Photography can help you regain a fresh and invigorating view on the world around you. It helps you to see everything more clearly as you look for a new vision to capture as your personal view of the world.
The Photographer’s Eye
As a photographer you’ll see more than other people because you’re actively looking for images.
Your equipment can obviously help in certain instances, but it needs you! You need to be thinking about what you would like to capture. We have the wonder of the human eye, which is assisted by one of the fastest processors ever – the human brain. This makes for a stunning combination.
As you look around a scene, the eye and the brain are adjusting constantly, looking at depth, looking at perception, looking at balance, looking at scale – calculating and compensating for everything. Instantaneously your eye picks up what interests you in a scene and the rest becomes background, changing your focus seamlessly from whole picture to small detail and vice versa.
On the other hand, when you push the shutter button, you’re only capturing a static portion of the whole scene. The camera, uncritically, fixes the whole scene that you saw in the viewfinder. You have to make the decision as to how you’re going to record this wonderful scene by being shrewd and discerning. You direct the camera to select crucial sections of your view. The challenge is to extract an enjoyable image from the buzz of the world.
A good way to tackle this challenge is to practice constantly visualizing the scene as you walk around. Keep thinking about taking pictures – what would I do to record this scene? With digital you can even take multiple pictures as you go and review them at your leisure.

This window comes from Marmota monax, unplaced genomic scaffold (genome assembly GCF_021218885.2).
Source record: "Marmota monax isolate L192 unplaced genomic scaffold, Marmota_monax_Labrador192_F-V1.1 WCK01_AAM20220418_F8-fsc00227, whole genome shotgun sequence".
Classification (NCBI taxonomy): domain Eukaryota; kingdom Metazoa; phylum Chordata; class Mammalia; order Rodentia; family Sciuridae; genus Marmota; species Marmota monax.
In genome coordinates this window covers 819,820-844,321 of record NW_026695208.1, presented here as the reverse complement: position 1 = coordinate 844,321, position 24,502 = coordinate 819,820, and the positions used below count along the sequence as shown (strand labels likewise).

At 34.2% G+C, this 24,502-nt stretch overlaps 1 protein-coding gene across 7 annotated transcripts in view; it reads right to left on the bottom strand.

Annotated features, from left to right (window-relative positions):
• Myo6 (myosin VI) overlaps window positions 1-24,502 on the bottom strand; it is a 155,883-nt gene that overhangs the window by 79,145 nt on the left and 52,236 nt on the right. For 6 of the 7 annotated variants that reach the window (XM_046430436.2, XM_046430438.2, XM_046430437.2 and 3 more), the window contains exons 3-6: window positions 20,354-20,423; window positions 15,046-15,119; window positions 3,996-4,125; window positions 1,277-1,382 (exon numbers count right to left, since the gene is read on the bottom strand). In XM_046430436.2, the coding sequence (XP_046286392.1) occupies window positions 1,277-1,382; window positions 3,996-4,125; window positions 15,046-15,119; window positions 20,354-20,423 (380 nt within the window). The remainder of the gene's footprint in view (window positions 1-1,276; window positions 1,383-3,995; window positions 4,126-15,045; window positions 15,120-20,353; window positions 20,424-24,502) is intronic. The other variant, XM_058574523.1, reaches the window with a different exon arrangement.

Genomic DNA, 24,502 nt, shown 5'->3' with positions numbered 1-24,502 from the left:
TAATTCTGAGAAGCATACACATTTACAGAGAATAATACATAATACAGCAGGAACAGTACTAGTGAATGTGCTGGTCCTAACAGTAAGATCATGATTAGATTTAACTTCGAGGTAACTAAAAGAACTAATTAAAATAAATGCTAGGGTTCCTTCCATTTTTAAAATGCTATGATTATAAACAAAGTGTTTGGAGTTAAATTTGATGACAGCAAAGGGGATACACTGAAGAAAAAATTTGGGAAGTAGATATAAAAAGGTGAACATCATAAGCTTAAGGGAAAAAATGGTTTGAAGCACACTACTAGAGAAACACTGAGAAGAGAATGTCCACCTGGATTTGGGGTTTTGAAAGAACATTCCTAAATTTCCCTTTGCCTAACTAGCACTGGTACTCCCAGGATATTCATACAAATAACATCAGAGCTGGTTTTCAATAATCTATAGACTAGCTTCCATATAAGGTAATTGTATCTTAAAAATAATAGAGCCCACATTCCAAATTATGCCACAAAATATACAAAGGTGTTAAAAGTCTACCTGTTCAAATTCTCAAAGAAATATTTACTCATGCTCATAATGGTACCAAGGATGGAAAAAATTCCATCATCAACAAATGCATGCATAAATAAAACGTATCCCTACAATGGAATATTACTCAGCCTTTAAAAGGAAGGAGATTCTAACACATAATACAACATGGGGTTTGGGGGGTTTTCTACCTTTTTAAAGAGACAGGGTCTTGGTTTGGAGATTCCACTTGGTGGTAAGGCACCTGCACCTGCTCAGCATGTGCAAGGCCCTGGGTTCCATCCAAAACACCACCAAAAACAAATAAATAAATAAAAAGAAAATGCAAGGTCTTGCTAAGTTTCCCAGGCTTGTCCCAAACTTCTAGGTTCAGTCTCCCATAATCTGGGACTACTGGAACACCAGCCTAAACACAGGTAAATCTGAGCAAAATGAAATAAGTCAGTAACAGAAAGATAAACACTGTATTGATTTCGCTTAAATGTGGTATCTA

The objective is to try and see how you can cut out all the background noise and take photographs that illustrate what the scene is really about. It’s quite easy to take pictures, but it’s not always easy to take pictures that really show the essence.
It’s good to ask yourself how all the shapes and colors work together in your picture. How do all the elements of the picture combine together and how do you get them to complement each other?
It comes down to practice and just looking at scenes. You’ll gradually start to feel when it looks ‘right’. We might call this the creative heart of photography. Photographers see more of the world than other people because we’re constantly looking for detail.
The first creative step is to identify the subject. This sounds obvious but many people don’t do this. You have to decide what you want to feature in your picture.
If there are too many elements in the picture it can get confusing because the viewer’s eye doesn’t know where to look. There’s just too much in the picture. Everything may have equal prominence and you have to decide how you’re going to balance the scene. It’s all a balance and you have to be sure that your chosen subject is actually interesting!
Imagine you’re on holiday. You went on this delightful early morning walk. It was wonderful, fresh, and beautiful out. The seagulls were crying, you could smell the sea and hear the waves crashing. You took a picture to try to capture the moment. You get back home and are disappointed. The image is bland and hasn’t caught any of the wonder of your morning walk.